Quirky and whimsical are words that have been used to describe Julia Cho’s play “The Language Archive.” Add cute and sweet, and you’re beginning to get an idea of what’s on stage at the University of Southern Maine in Gorham.

Judging by Thursday’s performance, a cast of theater students, under the direction of faculty member Sara Valentine, are more than meeting the challenges of Cho’s unusual framing of questions about love and language and how you can’t have one without the other.

Linguistic researcher George is determined to preserve dying languages, even as his marriage founders on a lack of communication. His emotionally fragile wife, Mary, leaves him cryptic messages in an attempt to draw out of him words seemingly beyond his over-intellectualized reach. While he tries to secure documentation of a disappearing language from an elderly married couple who he’s flown in from afar, he also fails to recognize assistant Emma’s infatuation with him.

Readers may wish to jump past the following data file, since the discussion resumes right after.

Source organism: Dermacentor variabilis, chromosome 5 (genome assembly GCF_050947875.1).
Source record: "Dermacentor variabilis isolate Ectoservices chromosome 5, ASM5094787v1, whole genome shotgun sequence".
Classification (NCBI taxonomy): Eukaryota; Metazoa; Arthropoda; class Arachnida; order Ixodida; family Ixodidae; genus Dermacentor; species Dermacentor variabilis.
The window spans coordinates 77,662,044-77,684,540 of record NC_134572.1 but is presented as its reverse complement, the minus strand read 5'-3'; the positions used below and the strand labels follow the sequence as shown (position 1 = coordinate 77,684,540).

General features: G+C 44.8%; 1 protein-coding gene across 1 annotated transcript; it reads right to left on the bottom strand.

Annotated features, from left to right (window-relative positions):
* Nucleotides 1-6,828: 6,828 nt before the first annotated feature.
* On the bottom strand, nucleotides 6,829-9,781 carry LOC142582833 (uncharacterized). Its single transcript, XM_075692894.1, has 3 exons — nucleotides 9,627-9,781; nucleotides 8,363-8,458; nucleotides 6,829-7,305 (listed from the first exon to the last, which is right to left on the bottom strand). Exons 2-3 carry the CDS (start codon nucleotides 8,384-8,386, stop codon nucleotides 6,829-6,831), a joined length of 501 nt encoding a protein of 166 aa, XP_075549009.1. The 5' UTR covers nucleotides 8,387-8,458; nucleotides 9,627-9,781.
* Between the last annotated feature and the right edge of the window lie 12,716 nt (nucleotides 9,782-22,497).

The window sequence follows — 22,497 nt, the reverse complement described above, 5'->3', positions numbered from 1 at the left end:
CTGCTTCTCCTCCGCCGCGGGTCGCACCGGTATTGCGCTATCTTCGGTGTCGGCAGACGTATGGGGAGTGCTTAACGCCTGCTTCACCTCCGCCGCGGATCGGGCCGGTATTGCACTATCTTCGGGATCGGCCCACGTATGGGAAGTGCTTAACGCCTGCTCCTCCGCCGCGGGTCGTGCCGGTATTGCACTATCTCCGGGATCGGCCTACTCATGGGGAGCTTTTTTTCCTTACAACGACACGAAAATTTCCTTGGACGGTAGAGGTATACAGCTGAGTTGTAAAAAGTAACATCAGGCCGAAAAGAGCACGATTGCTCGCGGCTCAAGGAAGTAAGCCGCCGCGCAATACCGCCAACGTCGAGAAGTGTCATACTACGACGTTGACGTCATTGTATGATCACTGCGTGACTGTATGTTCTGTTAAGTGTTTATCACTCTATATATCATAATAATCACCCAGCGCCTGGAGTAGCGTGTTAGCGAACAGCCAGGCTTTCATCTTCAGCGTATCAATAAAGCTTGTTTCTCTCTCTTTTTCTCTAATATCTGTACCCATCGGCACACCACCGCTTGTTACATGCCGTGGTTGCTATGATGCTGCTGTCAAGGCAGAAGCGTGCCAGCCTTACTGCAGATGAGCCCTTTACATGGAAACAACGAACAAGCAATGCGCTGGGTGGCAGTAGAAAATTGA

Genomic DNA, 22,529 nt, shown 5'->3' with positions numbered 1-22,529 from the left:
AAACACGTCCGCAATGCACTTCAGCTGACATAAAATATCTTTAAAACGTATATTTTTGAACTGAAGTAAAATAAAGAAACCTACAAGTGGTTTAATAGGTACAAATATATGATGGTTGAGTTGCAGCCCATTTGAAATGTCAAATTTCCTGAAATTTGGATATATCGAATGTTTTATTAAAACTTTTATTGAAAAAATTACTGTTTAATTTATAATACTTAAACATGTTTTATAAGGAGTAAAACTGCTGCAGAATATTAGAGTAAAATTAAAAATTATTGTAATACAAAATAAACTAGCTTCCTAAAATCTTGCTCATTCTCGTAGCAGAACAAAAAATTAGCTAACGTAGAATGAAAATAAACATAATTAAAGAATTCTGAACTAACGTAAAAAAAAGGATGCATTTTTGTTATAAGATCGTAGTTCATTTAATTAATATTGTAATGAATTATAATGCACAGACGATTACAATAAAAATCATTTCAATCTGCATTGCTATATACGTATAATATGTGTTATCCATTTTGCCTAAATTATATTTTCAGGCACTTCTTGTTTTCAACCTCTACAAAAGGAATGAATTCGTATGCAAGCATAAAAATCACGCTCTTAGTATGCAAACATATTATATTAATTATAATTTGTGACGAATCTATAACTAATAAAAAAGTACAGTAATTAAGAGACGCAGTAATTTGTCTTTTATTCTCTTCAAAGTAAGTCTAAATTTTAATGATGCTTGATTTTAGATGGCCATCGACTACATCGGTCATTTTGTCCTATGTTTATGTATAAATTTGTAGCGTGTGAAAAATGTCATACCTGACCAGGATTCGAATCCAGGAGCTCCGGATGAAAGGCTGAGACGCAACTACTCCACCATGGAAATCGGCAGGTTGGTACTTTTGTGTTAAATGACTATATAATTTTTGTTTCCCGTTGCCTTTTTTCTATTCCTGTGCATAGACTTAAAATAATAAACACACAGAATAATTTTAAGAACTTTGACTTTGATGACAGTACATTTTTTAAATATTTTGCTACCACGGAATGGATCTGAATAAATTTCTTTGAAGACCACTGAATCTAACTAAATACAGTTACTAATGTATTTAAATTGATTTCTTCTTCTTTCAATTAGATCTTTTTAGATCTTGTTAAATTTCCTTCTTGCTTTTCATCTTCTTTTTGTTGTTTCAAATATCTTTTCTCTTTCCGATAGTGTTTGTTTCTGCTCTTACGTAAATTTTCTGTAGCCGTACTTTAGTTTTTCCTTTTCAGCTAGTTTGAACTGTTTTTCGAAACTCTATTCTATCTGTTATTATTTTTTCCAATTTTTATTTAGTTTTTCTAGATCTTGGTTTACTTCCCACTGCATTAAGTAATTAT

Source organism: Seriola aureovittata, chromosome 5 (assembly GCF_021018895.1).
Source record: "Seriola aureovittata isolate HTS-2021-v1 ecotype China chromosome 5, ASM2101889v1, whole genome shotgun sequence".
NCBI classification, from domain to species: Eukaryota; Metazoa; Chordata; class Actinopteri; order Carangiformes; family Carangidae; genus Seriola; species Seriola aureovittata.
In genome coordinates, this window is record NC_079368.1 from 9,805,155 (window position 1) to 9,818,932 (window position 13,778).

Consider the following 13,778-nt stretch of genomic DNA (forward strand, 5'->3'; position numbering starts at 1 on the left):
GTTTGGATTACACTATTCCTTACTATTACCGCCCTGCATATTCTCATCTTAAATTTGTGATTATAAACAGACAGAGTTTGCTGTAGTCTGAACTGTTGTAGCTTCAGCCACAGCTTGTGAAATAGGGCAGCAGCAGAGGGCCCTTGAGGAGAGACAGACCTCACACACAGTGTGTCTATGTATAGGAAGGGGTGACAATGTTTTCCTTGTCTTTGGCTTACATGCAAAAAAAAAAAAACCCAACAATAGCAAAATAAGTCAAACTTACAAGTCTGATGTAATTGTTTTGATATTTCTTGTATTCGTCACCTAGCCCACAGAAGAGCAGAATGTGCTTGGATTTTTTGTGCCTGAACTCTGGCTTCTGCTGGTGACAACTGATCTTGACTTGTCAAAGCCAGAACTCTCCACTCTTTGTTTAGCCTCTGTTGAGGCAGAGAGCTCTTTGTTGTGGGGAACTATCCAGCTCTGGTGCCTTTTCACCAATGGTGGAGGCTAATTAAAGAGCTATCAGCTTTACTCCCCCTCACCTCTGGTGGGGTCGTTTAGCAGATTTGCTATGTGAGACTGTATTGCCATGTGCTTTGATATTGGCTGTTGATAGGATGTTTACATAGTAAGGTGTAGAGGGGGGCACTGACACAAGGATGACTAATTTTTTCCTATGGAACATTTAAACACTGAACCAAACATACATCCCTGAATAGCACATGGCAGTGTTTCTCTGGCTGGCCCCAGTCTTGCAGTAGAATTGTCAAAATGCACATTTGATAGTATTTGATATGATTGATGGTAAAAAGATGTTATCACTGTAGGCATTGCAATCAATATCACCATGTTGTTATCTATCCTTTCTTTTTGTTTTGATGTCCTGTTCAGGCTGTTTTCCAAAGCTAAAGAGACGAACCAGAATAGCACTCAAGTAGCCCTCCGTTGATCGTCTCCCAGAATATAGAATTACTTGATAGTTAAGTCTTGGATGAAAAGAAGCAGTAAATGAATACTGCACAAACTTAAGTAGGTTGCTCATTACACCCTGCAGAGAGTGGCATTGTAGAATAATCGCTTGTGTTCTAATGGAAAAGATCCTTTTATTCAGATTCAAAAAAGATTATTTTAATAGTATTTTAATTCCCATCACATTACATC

The form of the play is imaginative, with performers periodically addressing the audience and an ensemble of offbeat characters dropping in and out of the action through numerous scene changes. There are a couple of references to cartoons in the dialogue and, indeed, there is a sense that Cho’s message is being colorfully illustrated. But a thoughtful lyricism pulls the play back into a very human world, where grief and happiness may coexist.

Jake Hammond plays George with the appropriate mix of detached researcher and emotionally befuddled man. His scenes with Mariah Larocque, as Mary, rang true in representing two tragically frustrated people who know each other well, yet don’t fully connect.

Larocque keeps her pained Mary refreshingly open to some rather unexpected influences as she fashions a new life, while Hammond’s George gradually opens up just a bit.

Braden Socquet serves up Emma’s unselfish caring for George with a layer of poignancy for the fate of their relationship. Her scenes with Savannah Irish, as a language teacher and confidant, were among the funniest in the performance. Both brought an extra verve to their moments together.

JJ Jensen and Luis Del Valle also develop comedic momentum as the bickering couple who find English to be the “language of anger” and their own almost-extinct tongue to be the language of love.

Valentine and her staff delineate scenes through sound effects, lighting changes and rolling set pieces. A backdrop of stacked storage boxes suggests a long and hard search for the right words.

Steve Feeney is a freelance writer who lives in Portland.